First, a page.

Adventure, Glamor, and Social Prestige: Women and Mobility across the Pacific in Australian Quality Magazines of the 1920s and 1930s

Saturday, January 9, 2016: 9:40 AM
Room A703 (Atlanta Marriott Marquis)
Susann Liebich, Heidelberg University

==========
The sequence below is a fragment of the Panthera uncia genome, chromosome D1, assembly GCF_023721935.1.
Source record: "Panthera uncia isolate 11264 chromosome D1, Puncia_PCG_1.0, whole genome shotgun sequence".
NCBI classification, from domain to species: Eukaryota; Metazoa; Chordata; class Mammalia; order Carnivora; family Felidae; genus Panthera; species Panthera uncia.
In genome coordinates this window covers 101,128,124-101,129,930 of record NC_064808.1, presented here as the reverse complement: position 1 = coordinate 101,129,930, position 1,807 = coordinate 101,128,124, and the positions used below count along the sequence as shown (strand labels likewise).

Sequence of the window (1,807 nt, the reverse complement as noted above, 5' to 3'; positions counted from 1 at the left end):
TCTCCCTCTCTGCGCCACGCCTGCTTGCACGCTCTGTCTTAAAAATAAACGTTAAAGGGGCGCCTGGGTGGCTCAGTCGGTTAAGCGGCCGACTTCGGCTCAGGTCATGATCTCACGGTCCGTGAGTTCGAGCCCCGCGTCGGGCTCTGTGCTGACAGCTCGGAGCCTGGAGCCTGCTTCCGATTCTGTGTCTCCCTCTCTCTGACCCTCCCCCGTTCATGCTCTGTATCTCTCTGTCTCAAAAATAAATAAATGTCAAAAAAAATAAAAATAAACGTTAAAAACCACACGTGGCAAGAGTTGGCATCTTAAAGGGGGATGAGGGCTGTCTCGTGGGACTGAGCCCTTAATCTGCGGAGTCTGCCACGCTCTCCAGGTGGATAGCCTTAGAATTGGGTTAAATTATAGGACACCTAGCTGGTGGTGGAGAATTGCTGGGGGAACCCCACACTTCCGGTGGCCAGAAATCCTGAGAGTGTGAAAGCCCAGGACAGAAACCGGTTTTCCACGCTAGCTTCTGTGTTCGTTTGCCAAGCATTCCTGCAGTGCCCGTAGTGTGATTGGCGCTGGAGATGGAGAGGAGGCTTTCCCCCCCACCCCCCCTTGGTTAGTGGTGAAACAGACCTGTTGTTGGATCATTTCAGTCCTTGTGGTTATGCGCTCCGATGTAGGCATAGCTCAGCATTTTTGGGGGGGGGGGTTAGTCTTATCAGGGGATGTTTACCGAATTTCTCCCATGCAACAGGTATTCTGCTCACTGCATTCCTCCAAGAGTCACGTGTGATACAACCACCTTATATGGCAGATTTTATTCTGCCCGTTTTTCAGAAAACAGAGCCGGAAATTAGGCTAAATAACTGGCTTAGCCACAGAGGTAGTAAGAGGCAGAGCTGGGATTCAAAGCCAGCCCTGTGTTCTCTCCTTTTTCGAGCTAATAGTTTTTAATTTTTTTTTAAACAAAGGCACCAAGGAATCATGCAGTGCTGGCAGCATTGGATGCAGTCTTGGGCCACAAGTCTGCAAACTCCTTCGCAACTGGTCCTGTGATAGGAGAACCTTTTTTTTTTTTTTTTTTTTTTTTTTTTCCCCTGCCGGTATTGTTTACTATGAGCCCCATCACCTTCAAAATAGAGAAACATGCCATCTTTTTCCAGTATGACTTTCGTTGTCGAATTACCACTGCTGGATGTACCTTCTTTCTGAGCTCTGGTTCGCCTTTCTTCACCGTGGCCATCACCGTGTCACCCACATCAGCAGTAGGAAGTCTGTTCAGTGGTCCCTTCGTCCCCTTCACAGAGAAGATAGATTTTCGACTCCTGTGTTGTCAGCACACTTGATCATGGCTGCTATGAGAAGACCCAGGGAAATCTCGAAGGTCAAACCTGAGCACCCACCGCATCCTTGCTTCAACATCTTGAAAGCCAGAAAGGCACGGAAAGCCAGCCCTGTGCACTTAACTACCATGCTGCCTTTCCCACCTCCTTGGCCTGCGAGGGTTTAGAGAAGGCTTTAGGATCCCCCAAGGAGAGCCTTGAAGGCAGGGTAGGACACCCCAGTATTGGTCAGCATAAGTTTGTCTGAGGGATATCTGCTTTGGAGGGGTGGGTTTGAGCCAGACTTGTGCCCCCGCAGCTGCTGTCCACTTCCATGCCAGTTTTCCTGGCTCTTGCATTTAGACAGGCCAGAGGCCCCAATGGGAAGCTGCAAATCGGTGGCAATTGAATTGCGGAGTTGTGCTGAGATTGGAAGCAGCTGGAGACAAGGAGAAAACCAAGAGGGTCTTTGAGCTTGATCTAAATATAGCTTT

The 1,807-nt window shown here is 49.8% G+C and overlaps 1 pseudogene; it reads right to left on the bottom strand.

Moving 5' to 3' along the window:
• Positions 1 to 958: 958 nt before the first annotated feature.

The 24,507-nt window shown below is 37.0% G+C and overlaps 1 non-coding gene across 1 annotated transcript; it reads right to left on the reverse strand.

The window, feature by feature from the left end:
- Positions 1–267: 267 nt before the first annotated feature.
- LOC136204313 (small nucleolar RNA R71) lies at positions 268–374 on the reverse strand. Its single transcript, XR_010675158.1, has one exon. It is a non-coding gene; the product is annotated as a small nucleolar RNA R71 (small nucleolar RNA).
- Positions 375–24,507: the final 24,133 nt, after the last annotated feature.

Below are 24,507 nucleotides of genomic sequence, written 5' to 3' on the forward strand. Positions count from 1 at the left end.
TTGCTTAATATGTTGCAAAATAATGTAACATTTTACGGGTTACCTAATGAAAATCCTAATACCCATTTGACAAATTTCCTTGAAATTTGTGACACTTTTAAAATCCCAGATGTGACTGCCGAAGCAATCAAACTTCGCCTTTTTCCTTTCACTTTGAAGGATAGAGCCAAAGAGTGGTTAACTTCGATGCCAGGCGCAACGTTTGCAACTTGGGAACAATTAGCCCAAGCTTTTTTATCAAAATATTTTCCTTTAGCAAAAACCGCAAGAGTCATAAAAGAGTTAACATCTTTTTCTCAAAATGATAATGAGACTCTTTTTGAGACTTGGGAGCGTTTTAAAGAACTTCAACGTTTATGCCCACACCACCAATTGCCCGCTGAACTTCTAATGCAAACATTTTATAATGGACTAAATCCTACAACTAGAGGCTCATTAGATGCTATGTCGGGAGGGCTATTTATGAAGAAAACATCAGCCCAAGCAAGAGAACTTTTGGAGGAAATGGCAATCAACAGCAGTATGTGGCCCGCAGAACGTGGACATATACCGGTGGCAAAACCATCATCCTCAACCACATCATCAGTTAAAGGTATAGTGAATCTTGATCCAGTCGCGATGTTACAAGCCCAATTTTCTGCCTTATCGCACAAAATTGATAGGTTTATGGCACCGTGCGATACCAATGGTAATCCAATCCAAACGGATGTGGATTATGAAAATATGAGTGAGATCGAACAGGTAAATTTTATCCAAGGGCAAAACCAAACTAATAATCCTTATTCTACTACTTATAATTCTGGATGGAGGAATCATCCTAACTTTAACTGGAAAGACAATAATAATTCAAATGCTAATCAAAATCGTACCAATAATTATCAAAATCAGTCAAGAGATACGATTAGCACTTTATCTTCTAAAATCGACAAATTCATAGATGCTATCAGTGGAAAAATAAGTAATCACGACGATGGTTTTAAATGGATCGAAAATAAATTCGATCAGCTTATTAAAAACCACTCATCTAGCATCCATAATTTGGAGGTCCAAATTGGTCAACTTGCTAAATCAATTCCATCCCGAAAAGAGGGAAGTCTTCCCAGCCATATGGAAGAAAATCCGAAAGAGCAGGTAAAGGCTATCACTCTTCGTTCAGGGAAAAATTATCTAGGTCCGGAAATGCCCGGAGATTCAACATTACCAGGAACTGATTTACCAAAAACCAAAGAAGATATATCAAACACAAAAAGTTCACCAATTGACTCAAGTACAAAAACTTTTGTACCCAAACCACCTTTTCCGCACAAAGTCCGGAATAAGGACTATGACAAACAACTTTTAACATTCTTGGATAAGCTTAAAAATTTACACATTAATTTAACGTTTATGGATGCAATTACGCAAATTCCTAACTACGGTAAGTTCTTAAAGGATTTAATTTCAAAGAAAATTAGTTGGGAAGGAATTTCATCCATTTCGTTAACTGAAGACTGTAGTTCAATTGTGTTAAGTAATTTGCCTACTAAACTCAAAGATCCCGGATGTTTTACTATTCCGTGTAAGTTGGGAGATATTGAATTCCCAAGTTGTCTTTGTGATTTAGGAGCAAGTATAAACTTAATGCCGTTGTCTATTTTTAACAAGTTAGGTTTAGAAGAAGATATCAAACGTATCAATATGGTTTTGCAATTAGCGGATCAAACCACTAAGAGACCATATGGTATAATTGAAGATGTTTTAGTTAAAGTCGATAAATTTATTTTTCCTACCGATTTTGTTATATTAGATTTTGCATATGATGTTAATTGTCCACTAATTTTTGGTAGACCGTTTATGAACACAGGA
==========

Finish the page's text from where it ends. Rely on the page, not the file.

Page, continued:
In the interwar years, when ocean cruises and leisure travel became massified, the Pacific and travel across the Pacific featured heavily in Australia’s popular print culture. This was particularly so in quality glossy magazines, often addressed to female audiences, which were cultural agenda setters and whose impact filtered down into more popular, mass-market publications. Through print, travel and mobility came to be symbols of modernity. This paper explores representations of women’s travel and mobility across the Pacific in two Australian magazines published in the 1920s and 1930s: The Home (1920-1942) and The BP Magazine (1929-1942). Drawing on a range of content, from travelogues and travel advice, to feature articles, advertisements and social gossip notes, the paper reveals how women’s mobility could be framed in terms of modernity, glamour and luxury, but also as acts of adventure and expressions of independence and emancipation. At the same time, more conservative notions that tied travel to social prestige also persisted, especially within the society notes and photos. While much of the travel advertisement displayed an orientation eastwards towards the United States, the majority of Pacific mobility of elite women or highlighted in travel features followed along established imperial routes to Britain via Asia. As such, Australian quality magazines presented a Pacific world that not only reached to the United States, but importantly also looked north- and westwards, bringing the Asia-Pacific into the imagination of Australian readers.
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